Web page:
Tag Archives: marriage

Too Young For This

“You are one of the old guys!”

I know it’s rare that we catch our aging in progress; it’s difficult for us to notice the process taking place. There’s often a moment of sudden, painful clarity. 

The above quote was one of my moments. 

“You should talk to one of the old guys,” I believe is what I said just before the fatal blow to my youthful pride. In the middle of a conversation with military coworkers, I thought of myself as roughly their peer, in age and experience. One young woman informed me ever so gently that this was not the case.

I joined the Air Force early, at age 17, which required a parent’s signature to approve. So I have often been the young one in any group. Once that changed, the reactions shifted to “whoa, I didn’t realize you’ve been in the service that long.” Even those eventually ceased.

I’ve already done my 20 years. Two days from now, I will finish my 22nd year of active duty. My hair is going gray (so my daughter likes to remind me), I sometimes limp, and I serve on a no-running profile, so age has taken its toll. 

Speaking of the daughter, one of the surprised reactions I get is at the fact that I have two teenaged children. Maybe most folks have better sense than to start so young, or maybe there’s still a touch of “I didn’t know you were that old” left. 

But today after flying for twelve hours, I got my own surprise reaction when my daughter’s Facebook profile revealed she is engaged to her boyfriend of over a year.

Gah!

There is a ring in the middle, among the pearls.

Now this is nothing out of the blue–they’ve been talking and plotting for quite some time. But a distant concept that “someday soon after I turn eighteen I plan to marry him” is different than a public proclamation of “this is happening.”

I will turn 40 just before she turns 18, so it’s not like I can say I’m still young. I’m just not old enough for this quite yet.

After its reign of terror through Hollywood, the music industry, and the Cincinnati Zoo, 2016 struck one last, very personal blow.

Bring on the new year, this one sucks. 

…but maybe not too fast. There are only so many more moments left, like snowflakes falling on a warm winter day, melting and vanishing before they touch the ground.

Eye to Eye

I’m sure if you’ve seen Disney’s Frozen, you’ll remember this exchange:

Anna: We complete each others’–
Hans: Sandwiches!
Anna: I was just gonna say that!

What? Really?

Being away from home on business can be stressful, especially leaving behind Wifey with our four always-wonderful, never-exasperating, easily-managed children. (Two of whom are teenagers. God help us.)

When we were dating, Wifey and I would go for long walks and talk about everything and anything. (Aww!) Sometimes when we’d struggle for a way to express a thought, the other would spout out the word or phrase.

And Wifey would joke that we were “eye to eye.”

Wifey plays the violin, and I play piano. We’ve learned over the years of playing together to sense where the other is going. Ok, I’ll be honest, I think I just play whatever I want. But she knows how to complement it perfectly, how to tell when I’m about to shift to something different.

In our frequent practice, we stay in tune to each other. In frequent communication, we keep that “eye to eye” connection.

I’m happy to say this experience has popped up time and again over the years, even while apart. Wifey has supported me all along, and we keep having these “eye to eye” moments. And 16 years as a military spouse is no joke!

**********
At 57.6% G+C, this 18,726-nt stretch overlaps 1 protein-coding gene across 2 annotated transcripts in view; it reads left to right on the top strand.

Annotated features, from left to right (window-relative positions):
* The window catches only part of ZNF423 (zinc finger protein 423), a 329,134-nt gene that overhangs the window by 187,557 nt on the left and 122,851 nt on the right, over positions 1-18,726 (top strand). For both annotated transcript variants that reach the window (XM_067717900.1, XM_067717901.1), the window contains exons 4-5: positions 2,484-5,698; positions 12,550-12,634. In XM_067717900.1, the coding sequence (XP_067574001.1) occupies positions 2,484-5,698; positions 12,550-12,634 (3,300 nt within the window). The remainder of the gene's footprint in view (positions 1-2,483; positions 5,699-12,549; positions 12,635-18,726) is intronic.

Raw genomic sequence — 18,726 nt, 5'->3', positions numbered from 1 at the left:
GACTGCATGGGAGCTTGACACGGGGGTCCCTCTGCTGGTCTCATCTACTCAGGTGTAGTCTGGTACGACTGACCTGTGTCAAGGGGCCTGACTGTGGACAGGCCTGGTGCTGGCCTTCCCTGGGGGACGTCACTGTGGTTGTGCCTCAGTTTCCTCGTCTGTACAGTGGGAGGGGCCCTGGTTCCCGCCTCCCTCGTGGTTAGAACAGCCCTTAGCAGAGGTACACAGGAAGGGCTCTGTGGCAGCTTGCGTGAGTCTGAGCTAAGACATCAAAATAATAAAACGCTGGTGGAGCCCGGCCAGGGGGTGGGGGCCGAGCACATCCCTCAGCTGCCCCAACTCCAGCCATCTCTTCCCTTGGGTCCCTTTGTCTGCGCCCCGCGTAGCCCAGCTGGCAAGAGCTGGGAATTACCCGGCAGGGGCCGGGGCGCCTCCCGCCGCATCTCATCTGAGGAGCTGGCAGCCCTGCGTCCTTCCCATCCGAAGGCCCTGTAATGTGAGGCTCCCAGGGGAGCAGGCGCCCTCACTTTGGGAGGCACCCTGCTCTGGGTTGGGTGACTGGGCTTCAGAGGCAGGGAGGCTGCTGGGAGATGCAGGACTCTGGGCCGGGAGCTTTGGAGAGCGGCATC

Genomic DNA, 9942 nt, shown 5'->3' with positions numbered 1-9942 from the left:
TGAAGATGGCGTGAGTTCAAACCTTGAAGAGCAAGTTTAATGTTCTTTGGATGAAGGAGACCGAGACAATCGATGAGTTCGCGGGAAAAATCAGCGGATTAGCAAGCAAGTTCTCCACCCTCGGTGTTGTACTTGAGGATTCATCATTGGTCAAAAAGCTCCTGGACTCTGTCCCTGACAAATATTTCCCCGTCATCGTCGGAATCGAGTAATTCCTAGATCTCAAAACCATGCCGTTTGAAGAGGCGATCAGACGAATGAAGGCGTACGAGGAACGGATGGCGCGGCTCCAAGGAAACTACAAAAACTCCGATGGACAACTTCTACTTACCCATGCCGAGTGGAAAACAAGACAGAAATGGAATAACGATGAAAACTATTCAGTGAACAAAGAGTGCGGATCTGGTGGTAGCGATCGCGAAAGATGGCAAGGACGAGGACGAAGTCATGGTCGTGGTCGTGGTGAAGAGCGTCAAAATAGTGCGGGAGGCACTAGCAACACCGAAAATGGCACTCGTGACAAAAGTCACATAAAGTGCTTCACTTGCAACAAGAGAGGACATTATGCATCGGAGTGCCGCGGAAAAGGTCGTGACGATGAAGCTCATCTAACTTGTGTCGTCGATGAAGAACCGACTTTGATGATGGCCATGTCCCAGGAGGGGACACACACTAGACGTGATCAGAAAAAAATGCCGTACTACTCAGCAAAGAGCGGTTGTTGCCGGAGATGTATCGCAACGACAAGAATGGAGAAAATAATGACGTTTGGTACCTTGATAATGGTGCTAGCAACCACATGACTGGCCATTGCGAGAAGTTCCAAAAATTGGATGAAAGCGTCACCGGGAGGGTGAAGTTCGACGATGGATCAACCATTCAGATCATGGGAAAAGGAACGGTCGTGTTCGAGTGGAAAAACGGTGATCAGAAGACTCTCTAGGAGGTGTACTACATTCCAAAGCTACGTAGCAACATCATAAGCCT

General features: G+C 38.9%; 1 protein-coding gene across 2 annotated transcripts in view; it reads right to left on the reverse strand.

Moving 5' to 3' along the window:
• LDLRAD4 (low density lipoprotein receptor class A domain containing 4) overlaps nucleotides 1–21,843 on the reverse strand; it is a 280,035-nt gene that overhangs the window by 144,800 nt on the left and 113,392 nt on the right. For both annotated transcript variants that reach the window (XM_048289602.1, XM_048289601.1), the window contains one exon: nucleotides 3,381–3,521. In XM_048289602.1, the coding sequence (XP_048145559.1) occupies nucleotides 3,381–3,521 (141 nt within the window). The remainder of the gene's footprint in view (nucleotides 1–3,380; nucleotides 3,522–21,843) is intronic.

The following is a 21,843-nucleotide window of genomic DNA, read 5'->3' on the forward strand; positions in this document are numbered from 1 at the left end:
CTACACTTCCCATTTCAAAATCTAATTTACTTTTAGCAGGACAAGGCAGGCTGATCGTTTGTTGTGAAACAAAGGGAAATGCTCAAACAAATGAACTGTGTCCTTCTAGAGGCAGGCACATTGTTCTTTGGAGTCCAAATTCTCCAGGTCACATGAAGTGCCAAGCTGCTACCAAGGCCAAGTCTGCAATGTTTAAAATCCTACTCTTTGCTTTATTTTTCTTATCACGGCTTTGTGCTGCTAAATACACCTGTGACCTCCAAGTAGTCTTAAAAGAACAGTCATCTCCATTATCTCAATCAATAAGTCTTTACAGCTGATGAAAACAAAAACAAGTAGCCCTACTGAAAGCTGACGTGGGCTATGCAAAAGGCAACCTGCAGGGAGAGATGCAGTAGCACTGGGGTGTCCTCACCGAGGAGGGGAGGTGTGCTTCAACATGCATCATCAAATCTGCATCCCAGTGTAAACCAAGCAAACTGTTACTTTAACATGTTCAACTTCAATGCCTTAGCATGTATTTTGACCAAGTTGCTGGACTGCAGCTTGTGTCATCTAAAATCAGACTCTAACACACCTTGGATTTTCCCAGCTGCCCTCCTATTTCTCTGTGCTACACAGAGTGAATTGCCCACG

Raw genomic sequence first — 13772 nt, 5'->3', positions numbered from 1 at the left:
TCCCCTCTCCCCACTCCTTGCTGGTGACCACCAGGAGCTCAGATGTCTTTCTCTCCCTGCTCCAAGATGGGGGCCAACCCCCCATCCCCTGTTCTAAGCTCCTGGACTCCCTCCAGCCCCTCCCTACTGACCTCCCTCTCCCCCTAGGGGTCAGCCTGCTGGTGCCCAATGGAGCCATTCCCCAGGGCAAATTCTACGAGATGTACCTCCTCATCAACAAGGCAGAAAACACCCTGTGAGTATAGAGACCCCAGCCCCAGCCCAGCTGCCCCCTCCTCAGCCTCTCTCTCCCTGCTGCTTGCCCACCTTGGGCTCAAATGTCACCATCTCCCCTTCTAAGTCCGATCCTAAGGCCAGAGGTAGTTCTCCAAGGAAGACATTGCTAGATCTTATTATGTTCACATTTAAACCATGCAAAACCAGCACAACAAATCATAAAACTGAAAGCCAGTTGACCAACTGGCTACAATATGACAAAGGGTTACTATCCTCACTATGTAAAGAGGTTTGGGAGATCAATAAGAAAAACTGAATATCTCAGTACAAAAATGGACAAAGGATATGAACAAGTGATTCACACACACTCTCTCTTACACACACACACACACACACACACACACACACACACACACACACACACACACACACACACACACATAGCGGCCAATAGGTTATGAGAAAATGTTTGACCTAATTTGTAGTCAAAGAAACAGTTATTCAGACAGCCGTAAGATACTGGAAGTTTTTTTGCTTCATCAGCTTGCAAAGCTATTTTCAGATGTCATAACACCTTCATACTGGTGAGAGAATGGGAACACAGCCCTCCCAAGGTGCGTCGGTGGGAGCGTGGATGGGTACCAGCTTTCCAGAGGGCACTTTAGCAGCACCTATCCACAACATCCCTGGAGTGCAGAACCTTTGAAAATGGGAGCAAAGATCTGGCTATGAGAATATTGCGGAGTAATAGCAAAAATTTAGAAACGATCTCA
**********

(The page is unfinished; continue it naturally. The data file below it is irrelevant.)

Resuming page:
Early on, it might have been “ear to ear” as we took advantage of the once-a-week 15 minute morale call.

With reliable email, exchanges sped up exponentially, and sometimes our emails back and forth would contain the same words or ideas.

Instant Messaging and chat rooms used to be a thing ten years ago–remember that? I don’t think we ever said “Chat to chat” but the connection remained.

And now Facebook Messenger and cellphone texts still afford us those opportunities to stay in tune with one another.

But I know there have been those times where we haven’t played in a while. I go one way musically, and she goes another. Or we can’t find our parts and end up doing our own thing.

Same with communication. When we get caught up in routines, stresses, or personal interests, there are those moments of disconnect. Usually this leads to confusion and lengthy discussions where we try to figure out “What the heck is going on in your head?!”

Sometimes it leads to arguments.

There’s a spiritual parallel: how “eye to eye” am I with Christ? Am I connected frequently enough that I can follow His lead and stay in tune with Him? Is His Word fresh in my mind, answering my questions and finishing my sentences?

Or has it been a bit since we last chatted?

When it comes to time and relationships, quality is born out of quantity. I can’t come in and declare “I have two minutes for intimate conversation, starting timer NOW. Go!”

But frequent connection makes for a closer connection.

And there’s never been a better instant messenger service than prayer.

40th Anniversary Poem

My parents married on March 9th, 1974, on a 70 degree day at the end of “winter.”

A while back, my Mom found a copy of a poem I (apparently) wrote in 1996 for a special anniversary for my great-uncle and great-aunt. Mom loved it.

I read it with a few more years experience, and hated it.

So I cringed when my Mom asked, “Could you do me a huge favor and write a poem for our 40th Anniversary?”

After all, it was doubtful I and my family could even attend. We were in the middle of moving overseas for my next duty station.

I think my response was, “Uhhh… yeah. Sure.” Followed by a few weeks of oh crap, what am I going to write?

40th anniversary… 40th… 40… 40, 40, 40… where have I heard something about 40 before?